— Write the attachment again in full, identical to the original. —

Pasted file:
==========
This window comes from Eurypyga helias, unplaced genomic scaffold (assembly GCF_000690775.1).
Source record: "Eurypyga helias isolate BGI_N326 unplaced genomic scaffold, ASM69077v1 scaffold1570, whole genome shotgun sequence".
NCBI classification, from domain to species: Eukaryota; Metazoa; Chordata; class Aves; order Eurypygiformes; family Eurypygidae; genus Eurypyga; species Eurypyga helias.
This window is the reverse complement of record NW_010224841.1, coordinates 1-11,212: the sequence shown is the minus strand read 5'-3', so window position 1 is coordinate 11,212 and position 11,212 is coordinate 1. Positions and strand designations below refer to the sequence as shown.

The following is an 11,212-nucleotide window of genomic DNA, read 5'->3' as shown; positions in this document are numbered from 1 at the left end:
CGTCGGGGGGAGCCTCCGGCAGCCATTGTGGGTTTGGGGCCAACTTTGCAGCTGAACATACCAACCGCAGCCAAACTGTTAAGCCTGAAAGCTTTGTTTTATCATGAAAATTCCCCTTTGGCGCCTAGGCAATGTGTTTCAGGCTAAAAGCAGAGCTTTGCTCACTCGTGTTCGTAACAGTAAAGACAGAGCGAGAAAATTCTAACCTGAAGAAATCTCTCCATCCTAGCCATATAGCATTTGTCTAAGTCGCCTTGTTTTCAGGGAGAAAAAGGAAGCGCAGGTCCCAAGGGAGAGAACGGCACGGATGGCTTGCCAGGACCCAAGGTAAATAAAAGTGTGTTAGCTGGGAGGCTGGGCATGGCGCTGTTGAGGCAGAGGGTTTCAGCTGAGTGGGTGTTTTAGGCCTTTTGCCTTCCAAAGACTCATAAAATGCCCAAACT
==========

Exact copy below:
This window comes from Eurypyga helias, unplaced genomic scaffold (assembly GCF_000690775.1).
Source record: "Eurypyga helias isolate BGI_N326 unplaced genomic scaffold, ASM69077v1 scaffold1570, whole genome shotgun sequence".
NCBI classification, from domain to species: Eukaryota; Metazoa; Chordata; class Aves; order Eurypygiformes; family Eurypygidae; genus Eurypyga; species Eurypyga helias.
This window is the reverse complement of record NW_010224841.1, coordinates 1-11,212: the sequence shown is the minus strand read 5'-3', so window position 1 is coordinate 11,212 and position 11,212 is coordinate 1. Positions and strand designations below refer to the sequence as shown.

The following is an 11,212-nucleotide window of genomic DNA, read 5'->3' as shown; positions in this document are numbered from 1 at the left end:
CGTCGGGGGGAGCCTCCGGCAGCCATTGTGGGTTTGGGGCCAACTTTGCAGCTGAACATACCAACCGCAGCCAAACTGTTAAGCCTGAAAGCTTTGTTTTATCATGAAAATTCCCCTTTGGCGCCTAGGCAATGTGTTTCAGGCTAAAAGCAGAGCTTTGCTCACTCGTGTTCGTAACAGTAAAGACAGAGCGAGAAAATTCTAACCTGAAGAAATCTCTCCATCCTAGCCATATAGCATTTGTCTAAGTCGCCTTGTTTTCAGGGAGAAAAAGGAAGCGCAGGTCCCAAGGGAGAGAACGGCACGGATGGCTTGCCAGGACCCAAGGTAAATAAAAGTGTGTTAGCTGGGAGGCTGGGCATGGCGCTGTTGAGGCAGAGGGTTTCAGCTGAGTGGGTGTTTTAGGCCTTTTGCCTTCCAAAGACTCATAAAATGCCCAAACT